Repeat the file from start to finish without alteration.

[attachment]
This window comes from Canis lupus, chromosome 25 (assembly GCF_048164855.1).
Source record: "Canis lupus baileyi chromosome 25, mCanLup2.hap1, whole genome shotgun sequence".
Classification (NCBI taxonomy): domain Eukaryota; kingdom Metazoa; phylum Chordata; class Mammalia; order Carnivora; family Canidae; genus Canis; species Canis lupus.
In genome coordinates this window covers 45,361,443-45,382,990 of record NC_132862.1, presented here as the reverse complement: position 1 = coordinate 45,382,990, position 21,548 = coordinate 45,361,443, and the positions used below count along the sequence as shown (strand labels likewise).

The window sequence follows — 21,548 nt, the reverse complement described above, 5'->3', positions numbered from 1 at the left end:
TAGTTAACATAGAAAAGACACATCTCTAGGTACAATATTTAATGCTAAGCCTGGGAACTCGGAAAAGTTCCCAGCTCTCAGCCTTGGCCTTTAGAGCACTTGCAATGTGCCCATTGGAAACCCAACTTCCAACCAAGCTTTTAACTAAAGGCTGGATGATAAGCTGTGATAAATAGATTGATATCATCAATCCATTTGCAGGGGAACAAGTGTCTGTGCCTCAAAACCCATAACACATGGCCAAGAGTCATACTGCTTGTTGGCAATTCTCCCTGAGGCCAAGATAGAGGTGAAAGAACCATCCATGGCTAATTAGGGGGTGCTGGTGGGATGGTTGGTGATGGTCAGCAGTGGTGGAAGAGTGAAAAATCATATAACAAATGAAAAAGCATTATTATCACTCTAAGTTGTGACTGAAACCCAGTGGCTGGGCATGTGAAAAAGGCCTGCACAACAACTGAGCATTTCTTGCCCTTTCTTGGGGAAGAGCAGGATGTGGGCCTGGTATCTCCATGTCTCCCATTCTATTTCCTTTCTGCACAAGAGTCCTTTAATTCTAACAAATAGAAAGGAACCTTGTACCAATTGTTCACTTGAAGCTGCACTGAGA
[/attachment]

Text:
This window comes from Canis lupus, chromosome 25 (assembly GCF_048164855.1).
Source record: "Canis lupus baileyi chromosome 25, mCanLup2.hap1, whole genome shotgun sequence".
Classification (NCBI taxonomy): domain Eukaryota; kingdom Metazoa; phylum Chordata; class Mammalia; order Carnivora; family Canidae; genus Canis; species Canis lupus.
In genome coordinates this window covers 45,361,443-45,382,990 of record NC_132862.1, presented here as the reverse complement: position 1 = coordinate 45,382,990, position 21,548 = coordinate 45,361,443, and the positions used below count along the sequence as shown (strand labels likewise).

The window sequence follows — 21,548 nt, the reverse complement described above, 5'->3', positions numbered from 1 at the left end:
TAGTTAACATAGAAAAGACACATCTCTAGGTACAATATTTAATGCTAAGCCTGGGAACTCGGAAAAGTTCCCAGCTCTCAGCCTTGGCCTTTAGAGCACTTGCAATGTGCCCATTGGAAACCCAACTTCCAACCAAGCTTTTAACTAAAGGCTGGATGATAAGCTGTGATAAATAGATTGATATCATCAATCCATTTGCAGGGGAACAAGTGTCTGTGCCTCAAAACCCATAACACATGGCCAAGAGTCATACTGCTTGTTGGCAATTCTCCCTGAGGCCAAGATAGAGGTGAAAGAACCATCCATGGCTAATTAGGGGGTGCTGGTGGGATGGTTGGTGATGGTCAGCAGTGGTGGAAGAGTGAAAAATCATATAACAAATGAAAAAGCATTATTATCACTCTAAGTTGTGACTGAAACCCAGTGGCTGGGCATGTGAAAAAGGCCTGCACAACAACTGAGCATTTCTTGCCCTTTCTTGGGGAAGAGCAGGATGTGGGCCTGGTATCTCCATGTCTCCCATTCTATTTCCTTTCTGCACAAGAGTCCTTTAATTCTAACAAATAGAAAGGAACCTTGTACCAATTGTTCACTTGAAGCTGCACTGAGA